Their Skeletons Speak:
Kennewick Man and the Paleoamerican World
About the Book
On July 28, 1996, two young men stumbled upon human bones in the shallow water along the shore of the Columbia River near Kennewick, Washington. Was this an unsolved murder? The remnants of some settler’s or Native American’s unmarked grave? What was the story behind this skeleton?
Within weeks, scientific testing yielded astonishing news: the bones were more than 9,000 years old! The skeleton instantly escalated from interesting to extraordinary. He was an individual who could provide firsthand evidence about the arrival of humans in North America. The bones found scattered in the mud acquired a name: Kennewick Man.
Douglas W. Owsley and I take you through the painstaking process of how scientists determined who Kennewick Man was and what his life was like. New research, never-before-seen photos of Kennewick Man’s remains, and a lifelike facial reconstruction will introduce you to one of North America’s earliest residents.
But the story doesn’t end there. We’ll also introduce you to a handful of other Paleoamerican skeletons, exploring their commonalities with Kennewick Man. Together, their voices form a chorus to tell the complex tale of how humans came to North America—if we will only listen.
Awards and Recognition
- Bank Street College Best Children’s Book award
- Benjamin Franklin Award
- Chicago Public Library Best Books 2012
- Cooperative Children’s Book Center (CCBC) Choices
- Independent Publishers Book Award
- NCSS/CBC Notable Social Studies Trade Book for Young People
- School Library Journal Best Children’s Books 2012
- YALSA Excellence in Nonfiction for Young Adults Award nominee 2013
“This detailed study of the discovery and forensic evaluation of the skeleton dubbed ‘Kennewick Man’ puts forensic TV shows to shame. From his accidental discovery in 1996 through multiple examinations by scientists with ever-improving forensic tools and years of unexpected storage due to NAGPRA (Native American Graves Protection and Reparation), an actual human being emerges from a time long gone, speaking to us through his bones. Entering briefly into this long-term investigation are the far more shadowy figures of other Paleoamericans—Spirit Cave Man, Arch Lake Woman, and the Horn Shelter People. Scattered throughout the lucid, readable text are tightly focused informational bits on such topics as CT scans, radiocarbon dating, and NAGPRA practices. Sharp color photos, some nice artwork, and good maps provide clear visuals of the bones themselves, and the features that helped define the man and his life. A final facial reconstruction leaves readers face-to-face with a real person—someone readers would recognize if they met him on the street (we know how tall he was, how much he weighed, that one arm was stronger than the other, etc.). Walker reminds readers that it was not their relics, but living, breathing Paleoamericans who first arrived, settled, lived, and died in the long-gone American past … Lucid writing, fine scientific explanations, and attractive bookmaking make this a winner.” (School Library Journal, starred review)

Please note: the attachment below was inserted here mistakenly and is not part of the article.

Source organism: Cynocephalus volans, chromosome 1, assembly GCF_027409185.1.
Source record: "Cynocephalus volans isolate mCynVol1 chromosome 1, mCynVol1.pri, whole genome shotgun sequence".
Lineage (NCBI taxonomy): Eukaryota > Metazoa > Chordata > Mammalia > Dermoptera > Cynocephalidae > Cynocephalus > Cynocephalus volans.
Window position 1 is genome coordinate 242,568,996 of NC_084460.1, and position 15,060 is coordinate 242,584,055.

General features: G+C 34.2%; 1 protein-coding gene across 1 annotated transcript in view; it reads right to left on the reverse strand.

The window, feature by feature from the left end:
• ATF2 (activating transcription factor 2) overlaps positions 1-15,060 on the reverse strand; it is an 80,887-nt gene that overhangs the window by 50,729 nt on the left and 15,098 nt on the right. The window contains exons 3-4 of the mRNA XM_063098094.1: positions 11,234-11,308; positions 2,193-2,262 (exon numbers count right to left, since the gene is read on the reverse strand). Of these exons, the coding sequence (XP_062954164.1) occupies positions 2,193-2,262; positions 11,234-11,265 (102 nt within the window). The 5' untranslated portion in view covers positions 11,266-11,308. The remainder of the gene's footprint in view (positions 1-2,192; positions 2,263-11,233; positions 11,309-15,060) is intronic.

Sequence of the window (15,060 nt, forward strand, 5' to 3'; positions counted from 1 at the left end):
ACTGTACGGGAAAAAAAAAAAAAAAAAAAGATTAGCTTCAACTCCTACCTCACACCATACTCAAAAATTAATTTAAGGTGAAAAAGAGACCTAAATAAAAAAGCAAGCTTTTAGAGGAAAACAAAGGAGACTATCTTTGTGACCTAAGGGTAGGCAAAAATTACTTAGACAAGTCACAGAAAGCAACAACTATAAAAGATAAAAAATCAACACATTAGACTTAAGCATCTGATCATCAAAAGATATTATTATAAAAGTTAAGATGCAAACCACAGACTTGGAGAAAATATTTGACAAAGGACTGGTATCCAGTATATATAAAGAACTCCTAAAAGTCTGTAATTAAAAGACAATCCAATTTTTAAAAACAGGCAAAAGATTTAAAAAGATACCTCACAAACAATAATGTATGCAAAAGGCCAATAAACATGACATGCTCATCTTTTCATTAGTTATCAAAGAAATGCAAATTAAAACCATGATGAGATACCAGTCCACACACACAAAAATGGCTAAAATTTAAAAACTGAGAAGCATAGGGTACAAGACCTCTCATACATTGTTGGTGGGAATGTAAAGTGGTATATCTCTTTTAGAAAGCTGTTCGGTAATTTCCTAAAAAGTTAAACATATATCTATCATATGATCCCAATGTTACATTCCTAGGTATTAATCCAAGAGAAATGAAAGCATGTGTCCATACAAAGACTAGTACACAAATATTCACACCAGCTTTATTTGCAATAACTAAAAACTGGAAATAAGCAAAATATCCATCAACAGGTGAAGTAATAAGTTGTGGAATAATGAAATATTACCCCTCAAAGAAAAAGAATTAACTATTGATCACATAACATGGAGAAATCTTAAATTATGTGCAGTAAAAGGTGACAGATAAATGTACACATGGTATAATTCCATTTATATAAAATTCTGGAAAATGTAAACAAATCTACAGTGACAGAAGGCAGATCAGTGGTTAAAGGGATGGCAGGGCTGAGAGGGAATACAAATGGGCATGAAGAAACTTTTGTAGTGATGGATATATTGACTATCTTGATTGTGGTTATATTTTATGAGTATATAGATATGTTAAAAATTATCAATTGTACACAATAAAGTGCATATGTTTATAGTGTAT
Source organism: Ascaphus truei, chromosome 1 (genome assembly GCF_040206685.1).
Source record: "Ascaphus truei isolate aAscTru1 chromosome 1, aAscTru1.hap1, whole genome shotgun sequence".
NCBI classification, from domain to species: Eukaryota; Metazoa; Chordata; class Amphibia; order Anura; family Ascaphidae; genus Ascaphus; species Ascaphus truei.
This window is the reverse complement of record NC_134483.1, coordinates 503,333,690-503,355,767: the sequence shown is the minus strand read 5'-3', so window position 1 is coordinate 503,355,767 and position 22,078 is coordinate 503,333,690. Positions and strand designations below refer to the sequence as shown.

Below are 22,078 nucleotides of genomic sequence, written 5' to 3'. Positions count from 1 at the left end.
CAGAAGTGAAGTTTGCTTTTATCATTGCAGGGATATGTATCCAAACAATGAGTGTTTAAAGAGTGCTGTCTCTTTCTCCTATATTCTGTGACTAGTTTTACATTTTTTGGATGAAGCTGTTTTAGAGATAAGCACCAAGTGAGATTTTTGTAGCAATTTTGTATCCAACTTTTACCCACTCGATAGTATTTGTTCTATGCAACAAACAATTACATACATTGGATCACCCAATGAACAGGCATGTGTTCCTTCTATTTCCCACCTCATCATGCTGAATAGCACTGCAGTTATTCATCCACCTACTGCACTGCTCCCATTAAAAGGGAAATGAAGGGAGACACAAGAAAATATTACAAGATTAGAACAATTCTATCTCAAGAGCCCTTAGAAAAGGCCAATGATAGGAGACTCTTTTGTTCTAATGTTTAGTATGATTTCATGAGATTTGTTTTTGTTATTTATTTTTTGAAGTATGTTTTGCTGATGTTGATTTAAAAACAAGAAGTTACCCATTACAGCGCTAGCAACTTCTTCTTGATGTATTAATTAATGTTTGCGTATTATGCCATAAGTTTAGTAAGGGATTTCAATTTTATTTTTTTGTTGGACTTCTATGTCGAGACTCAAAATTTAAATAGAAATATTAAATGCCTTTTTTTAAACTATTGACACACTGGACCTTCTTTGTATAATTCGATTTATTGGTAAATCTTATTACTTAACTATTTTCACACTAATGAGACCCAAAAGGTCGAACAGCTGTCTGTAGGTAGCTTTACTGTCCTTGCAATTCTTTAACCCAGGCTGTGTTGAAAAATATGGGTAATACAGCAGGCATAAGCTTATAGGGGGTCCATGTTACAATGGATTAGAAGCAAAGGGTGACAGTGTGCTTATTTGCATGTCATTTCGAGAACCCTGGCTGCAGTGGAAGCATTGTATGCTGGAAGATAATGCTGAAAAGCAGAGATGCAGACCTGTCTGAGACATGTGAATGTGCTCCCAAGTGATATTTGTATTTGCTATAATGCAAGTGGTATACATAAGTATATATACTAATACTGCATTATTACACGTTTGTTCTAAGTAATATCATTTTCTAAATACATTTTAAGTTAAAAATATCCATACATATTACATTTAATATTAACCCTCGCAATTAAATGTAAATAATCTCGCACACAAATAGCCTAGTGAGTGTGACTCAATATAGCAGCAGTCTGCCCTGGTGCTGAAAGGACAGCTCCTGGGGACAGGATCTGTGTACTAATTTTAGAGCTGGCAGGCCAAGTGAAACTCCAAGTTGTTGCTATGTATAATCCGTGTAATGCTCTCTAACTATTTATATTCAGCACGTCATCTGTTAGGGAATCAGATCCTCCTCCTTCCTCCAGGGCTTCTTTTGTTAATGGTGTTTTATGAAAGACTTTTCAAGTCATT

“Kennewick Man, a skeleton retrieved from the Columbia River in 1996, is the focal point of this study, an object lesson in how scientists can deduce amazing amounts of information from what may seem to the untutored viewer to be unimpressive dings, cracks, and concretions in bone or the simplest position of a limb in its final resting place. To demonstrate how far the field of paleoamerican studies has come in the past century, Walker and Owsley backtrack to discuss several other notable human remains that have altered the timetable of human settlement and place of origin. There’s a lot of technical information here, on topics such as isotope-based dating techniques, tooth-shape comparison, advanced CT scans, sediment accretions, bone stress, wound recovery, and the like, but for serious readers who delight in forensic investigation or perhaps consider a future in the field, this material will push their understanding further than most titles on this subject for youth readership. Source notes, bibliographies, and an index are included.” (The Bulletin of the Center for Children’s Books)